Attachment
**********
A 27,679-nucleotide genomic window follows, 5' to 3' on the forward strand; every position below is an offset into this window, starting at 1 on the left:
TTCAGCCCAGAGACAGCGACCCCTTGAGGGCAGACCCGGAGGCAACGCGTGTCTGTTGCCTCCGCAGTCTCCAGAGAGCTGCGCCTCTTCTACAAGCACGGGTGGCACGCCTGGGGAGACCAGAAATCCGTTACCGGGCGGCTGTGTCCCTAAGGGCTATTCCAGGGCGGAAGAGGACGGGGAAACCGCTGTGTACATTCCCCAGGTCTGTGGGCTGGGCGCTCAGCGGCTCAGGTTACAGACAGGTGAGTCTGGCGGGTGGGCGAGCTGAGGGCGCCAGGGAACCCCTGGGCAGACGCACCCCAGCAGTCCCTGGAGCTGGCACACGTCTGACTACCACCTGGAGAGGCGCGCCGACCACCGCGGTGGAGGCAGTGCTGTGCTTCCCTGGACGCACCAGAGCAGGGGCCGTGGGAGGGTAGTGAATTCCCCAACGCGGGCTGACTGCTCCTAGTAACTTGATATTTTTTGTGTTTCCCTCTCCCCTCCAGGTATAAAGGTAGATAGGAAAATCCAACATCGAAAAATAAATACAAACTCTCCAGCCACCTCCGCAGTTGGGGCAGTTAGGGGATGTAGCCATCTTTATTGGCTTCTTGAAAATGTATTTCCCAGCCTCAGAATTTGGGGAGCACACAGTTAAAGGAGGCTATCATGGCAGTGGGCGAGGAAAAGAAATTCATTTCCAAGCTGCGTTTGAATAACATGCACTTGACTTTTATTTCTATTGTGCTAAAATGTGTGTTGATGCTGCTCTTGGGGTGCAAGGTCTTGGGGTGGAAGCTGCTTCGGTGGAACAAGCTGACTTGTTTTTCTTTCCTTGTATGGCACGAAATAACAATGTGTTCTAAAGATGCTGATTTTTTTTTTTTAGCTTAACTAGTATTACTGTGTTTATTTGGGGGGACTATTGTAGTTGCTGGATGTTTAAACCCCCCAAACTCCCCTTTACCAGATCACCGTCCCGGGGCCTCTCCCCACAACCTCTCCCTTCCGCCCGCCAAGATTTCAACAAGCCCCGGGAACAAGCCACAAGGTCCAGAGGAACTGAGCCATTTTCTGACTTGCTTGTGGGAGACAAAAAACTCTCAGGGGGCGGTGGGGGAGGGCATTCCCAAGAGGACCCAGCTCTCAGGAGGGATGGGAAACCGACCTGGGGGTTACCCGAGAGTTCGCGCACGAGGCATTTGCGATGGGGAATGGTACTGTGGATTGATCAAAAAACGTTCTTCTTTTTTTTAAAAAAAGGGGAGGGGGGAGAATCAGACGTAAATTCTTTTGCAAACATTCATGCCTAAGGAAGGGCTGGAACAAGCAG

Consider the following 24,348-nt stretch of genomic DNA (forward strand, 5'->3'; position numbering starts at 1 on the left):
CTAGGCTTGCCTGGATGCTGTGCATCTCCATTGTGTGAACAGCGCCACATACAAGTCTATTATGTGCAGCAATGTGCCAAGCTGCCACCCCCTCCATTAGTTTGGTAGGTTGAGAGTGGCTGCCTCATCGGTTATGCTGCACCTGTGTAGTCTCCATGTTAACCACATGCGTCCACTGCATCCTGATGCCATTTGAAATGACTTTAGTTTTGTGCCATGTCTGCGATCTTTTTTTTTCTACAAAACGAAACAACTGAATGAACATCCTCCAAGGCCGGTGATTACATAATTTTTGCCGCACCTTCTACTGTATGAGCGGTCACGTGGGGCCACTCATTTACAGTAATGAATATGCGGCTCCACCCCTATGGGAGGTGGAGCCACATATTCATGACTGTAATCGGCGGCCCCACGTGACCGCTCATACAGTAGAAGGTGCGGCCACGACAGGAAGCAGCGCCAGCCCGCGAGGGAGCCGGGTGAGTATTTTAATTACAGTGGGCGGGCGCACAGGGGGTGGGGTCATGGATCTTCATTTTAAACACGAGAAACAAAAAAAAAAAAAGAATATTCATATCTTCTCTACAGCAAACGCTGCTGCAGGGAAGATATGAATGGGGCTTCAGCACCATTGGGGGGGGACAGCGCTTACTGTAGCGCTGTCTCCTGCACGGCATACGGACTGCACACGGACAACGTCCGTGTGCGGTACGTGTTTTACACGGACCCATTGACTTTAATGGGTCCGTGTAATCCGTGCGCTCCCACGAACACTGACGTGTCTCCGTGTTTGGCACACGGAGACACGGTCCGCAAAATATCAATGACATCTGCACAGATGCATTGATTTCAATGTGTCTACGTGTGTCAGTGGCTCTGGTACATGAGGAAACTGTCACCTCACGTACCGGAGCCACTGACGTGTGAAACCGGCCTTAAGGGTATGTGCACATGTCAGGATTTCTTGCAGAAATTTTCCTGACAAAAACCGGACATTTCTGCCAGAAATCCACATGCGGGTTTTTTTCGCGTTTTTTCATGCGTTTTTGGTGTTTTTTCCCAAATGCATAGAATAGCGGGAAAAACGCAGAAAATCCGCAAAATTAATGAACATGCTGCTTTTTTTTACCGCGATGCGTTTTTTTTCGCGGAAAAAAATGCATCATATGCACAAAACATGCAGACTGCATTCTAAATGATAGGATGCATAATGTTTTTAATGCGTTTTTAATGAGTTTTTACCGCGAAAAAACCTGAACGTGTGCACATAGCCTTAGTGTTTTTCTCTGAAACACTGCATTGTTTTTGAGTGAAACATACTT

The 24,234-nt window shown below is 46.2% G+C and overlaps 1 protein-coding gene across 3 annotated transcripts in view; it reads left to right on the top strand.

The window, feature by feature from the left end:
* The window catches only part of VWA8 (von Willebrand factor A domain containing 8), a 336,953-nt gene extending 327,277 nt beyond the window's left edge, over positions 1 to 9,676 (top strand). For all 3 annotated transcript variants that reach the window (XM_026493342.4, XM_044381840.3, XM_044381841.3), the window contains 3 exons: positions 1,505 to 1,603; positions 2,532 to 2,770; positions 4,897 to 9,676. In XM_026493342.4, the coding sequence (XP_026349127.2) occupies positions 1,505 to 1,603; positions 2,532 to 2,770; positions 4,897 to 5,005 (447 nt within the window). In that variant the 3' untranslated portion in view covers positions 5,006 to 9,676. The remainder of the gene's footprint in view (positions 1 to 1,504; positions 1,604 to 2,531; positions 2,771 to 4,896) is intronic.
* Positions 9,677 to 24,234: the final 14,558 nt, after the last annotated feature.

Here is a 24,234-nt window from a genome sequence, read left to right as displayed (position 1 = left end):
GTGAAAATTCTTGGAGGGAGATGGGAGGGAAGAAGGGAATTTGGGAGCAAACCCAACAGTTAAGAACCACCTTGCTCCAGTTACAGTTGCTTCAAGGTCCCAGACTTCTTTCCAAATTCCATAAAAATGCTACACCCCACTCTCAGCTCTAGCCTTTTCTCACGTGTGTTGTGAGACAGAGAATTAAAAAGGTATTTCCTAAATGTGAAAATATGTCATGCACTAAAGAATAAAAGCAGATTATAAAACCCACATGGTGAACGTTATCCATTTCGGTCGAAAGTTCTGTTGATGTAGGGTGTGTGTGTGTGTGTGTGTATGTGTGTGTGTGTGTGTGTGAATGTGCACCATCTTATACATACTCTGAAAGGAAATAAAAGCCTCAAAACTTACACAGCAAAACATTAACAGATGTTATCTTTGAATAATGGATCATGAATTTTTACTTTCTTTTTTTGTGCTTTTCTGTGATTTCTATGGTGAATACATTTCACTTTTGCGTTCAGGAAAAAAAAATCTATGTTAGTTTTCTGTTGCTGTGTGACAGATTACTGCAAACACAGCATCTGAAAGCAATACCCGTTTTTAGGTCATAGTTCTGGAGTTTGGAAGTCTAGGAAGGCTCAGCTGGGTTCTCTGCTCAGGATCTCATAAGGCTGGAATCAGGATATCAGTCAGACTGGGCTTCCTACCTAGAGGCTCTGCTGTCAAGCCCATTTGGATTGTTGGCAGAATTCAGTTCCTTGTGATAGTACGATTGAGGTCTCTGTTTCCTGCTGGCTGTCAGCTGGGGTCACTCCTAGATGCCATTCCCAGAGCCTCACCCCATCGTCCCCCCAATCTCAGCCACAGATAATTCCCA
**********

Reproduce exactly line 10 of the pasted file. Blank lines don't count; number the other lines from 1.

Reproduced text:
GTGAAAATTCTTGGAGGGAGATGGGAGGGAAGAAGGGAATTTGGGAGCAAACCCAACAGTTAAGAACCACCTTGCTCCAGTTACAGTTGCTTCAAGGTCCCAGACTTCTTTCCAAATTCCATAAAAATGCTACACCCCACTCTCAGCTCTAGCCTTTTCTCACGTGTGTTGTGAGACAGAGAATTAAAAAGGTATTTCCTAAATGTGAAAATATGTCATGCACTAAAGAATAAAAGCAGATTATAAAACCCACATGGTGAACGTTATCCATTTCGGTCGAAAGTTCTGTTGATGTAGGGTGTGTGTGTGTGTGTGTGTATGTGTGTGTGTGTGTGTGTGAATGTGCACCATCTTATACATACTCTGAAAGGAAATAAAAGCCTCAAAACTTACACAGCAAAACATTAACAGATGTTATCTTTGAATAATGGATCATGAATTTTTACTTTCTTTTTTTGTGCTTTTCTGTGATTTCTATGGTGAATACATTTCACTTTTGCGTTCAGGAAAAAAAAATCTATGTTAGTTTTCTGTTGCTGTGTGACAGATTACTGCAAACACAGCATCTGAAAGCAATACCCGTTTTTAGGTCATAGTTCTGGAGTTTGGAAGTCTAGGAAGGCTCAGCTGGGTTCTCTGCTCAGGATCTCATAAGGCTGGAATCAGGATATCAGTCAGACTGGGCTTCCTACCTAGAGGCTCTGCTGTCAAGCCCATTTGGATTGTTGGCAGAATTCAGTTCCTTGTGATAGTACGATTGAGGTCTCTGTTTCCTGCTGGCTGTCAGCTGGGGTCACTCCTAGATGCCATTCCCAGAGCCTCACCCCATCGTCCCCCCAATCTCAGCCACAGATAATTCCCA